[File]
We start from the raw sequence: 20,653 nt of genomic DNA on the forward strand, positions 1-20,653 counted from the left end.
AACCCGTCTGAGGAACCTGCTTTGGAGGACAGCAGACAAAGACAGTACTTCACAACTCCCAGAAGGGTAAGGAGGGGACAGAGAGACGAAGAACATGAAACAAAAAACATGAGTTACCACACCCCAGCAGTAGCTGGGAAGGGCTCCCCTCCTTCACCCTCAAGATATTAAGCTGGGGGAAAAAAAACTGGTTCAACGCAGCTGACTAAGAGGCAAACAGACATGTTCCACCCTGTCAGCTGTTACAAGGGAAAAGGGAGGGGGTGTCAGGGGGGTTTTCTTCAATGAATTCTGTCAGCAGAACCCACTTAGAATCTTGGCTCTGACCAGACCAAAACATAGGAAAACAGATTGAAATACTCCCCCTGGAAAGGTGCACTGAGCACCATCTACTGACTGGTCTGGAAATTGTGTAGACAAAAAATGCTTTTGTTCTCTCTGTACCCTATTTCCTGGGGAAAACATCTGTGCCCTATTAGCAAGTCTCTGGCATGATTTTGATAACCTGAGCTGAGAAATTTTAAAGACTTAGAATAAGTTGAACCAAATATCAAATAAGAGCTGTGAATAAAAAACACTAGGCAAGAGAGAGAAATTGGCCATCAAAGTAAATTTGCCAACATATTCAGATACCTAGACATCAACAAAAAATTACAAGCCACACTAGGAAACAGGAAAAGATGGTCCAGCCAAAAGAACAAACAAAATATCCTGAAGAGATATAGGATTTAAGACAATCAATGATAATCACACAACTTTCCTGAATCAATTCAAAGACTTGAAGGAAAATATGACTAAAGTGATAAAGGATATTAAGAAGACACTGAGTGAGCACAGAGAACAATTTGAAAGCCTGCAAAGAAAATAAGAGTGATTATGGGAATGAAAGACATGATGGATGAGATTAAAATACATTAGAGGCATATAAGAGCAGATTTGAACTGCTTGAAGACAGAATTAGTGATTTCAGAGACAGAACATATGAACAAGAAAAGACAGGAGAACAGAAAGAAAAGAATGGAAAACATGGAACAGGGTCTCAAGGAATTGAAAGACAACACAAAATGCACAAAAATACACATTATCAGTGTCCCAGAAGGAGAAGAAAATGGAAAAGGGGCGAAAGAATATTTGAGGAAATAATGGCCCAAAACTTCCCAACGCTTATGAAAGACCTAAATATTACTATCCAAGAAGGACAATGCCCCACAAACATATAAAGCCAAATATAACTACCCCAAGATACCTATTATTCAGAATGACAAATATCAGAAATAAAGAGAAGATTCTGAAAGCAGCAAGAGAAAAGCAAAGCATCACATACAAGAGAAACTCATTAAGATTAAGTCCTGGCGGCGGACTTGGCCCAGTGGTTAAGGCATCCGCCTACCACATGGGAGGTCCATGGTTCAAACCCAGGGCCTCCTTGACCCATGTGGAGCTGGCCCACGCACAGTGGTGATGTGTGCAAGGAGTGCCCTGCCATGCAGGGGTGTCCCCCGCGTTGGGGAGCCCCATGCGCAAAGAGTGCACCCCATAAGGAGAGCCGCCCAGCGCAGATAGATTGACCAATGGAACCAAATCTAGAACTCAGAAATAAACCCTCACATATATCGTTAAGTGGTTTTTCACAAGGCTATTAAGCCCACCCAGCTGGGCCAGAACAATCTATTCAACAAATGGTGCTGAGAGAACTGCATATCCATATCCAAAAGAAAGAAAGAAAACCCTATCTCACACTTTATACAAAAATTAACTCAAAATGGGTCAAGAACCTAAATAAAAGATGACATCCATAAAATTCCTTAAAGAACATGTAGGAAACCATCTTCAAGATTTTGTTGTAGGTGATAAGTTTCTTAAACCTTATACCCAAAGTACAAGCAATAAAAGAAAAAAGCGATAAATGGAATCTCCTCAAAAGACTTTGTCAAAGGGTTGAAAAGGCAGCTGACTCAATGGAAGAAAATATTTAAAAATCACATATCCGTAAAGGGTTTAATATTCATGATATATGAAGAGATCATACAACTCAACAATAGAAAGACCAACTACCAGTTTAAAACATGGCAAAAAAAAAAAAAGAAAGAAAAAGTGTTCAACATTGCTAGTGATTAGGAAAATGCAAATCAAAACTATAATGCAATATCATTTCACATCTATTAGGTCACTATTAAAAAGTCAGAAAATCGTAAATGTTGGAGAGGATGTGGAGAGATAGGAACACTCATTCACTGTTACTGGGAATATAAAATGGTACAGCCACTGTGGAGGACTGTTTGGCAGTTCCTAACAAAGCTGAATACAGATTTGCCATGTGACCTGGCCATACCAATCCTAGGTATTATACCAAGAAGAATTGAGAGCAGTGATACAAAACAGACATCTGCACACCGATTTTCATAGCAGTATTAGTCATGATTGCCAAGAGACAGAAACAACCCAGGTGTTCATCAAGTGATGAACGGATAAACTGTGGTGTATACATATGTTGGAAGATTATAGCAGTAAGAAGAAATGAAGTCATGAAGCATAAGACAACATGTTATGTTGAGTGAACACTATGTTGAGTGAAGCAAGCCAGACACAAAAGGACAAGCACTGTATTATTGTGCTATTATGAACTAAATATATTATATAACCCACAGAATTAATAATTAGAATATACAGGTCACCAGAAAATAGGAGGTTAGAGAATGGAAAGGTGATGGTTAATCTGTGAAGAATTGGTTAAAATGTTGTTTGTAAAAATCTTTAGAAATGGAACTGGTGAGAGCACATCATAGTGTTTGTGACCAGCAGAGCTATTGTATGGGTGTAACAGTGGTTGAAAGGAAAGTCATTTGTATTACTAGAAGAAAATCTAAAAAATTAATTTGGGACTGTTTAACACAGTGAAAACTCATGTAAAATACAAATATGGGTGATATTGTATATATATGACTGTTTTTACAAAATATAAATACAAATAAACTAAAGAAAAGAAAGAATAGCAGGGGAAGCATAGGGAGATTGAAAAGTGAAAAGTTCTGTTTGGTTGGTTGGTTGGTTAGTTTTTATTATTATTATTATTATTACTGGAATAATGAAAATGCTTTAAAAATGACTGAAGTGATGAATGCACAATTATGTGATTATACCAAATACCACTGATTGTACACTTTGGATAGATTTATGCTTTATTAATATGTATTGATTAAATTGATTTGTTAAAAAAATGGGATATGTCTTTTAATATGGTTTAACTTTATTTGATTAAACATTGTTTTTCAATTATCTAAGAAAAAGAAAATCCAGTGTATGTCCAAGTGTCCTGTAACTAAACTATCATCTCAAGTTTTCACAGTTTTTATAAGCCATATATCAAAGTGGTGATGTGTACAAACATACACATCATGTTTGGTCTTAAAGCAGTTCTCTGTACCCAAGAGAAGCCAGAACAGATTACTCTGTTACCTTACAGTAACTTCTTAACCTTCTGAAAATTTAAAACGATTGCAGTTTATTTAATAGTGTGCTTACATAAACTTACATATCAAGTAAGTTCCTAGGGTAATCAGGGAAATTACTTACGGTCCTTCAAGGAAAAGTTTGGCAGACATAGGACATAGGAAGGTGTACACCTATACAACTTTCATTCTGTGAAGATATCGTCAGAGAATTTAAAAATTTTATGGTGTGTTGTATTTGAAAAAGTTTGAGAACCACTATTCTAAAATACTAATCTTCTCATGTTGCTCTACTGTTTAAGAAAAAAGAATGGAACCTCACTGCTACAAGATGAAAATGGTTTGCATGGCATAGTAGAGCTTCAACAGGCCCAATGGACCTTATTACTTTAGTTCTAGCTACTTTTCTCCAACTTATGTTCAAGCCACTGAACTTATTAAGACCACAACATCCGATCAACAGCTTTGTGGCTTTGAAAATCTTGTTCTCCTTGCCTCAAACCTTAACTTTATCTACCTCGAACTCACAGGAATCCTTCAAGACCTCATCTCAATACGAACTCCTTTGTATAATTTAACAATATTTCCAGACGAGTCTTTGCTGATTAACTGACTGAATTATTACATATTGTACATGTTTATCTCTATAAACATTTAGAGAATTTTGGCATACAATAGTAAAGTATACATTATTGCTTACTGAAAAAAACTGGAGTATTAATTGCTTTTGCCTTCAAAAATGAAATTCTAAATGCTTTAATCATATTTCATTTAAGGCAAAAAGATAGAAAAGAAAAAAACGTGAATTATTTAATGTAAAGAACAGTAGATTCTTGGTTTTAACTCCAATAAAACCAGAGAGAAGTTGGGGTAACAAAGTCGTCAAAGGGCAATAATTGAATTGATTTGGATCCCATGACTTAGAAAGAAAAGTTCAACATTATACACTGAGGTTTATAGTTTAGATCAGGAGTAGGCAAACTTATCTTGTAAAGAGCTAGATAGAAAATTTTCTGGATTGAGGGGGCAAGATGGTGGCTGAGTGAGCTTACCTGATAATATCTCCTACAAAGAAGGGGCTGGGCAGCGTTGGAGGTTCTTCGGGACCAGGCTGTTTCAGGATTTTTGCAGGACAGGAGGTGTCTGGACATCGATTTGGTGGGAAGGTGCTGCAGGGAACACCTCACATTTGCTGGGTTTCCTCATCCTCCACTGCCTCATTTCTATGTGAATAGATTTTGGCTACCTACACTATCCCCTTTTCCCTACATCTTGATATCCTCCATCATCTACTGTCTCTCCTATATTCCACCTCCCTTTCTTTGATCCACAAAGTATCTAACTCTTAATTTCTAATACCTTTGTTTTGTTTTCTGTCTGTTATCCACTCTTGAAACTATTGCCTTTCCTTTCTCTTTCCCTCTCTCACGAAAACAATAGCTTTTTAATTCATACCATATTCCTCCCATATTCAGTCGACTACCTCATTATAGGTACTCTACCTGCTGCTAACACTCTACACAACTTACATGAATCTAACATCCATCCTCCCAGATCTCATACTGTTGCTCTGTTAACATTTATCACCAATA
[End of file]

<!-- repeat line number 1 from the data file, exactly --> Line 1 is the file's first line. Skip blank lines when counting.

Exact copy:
We start from the raw sequence: 20,653 nt of genomic DNA on the forward strand, positions 1-20,653 counted from the left end.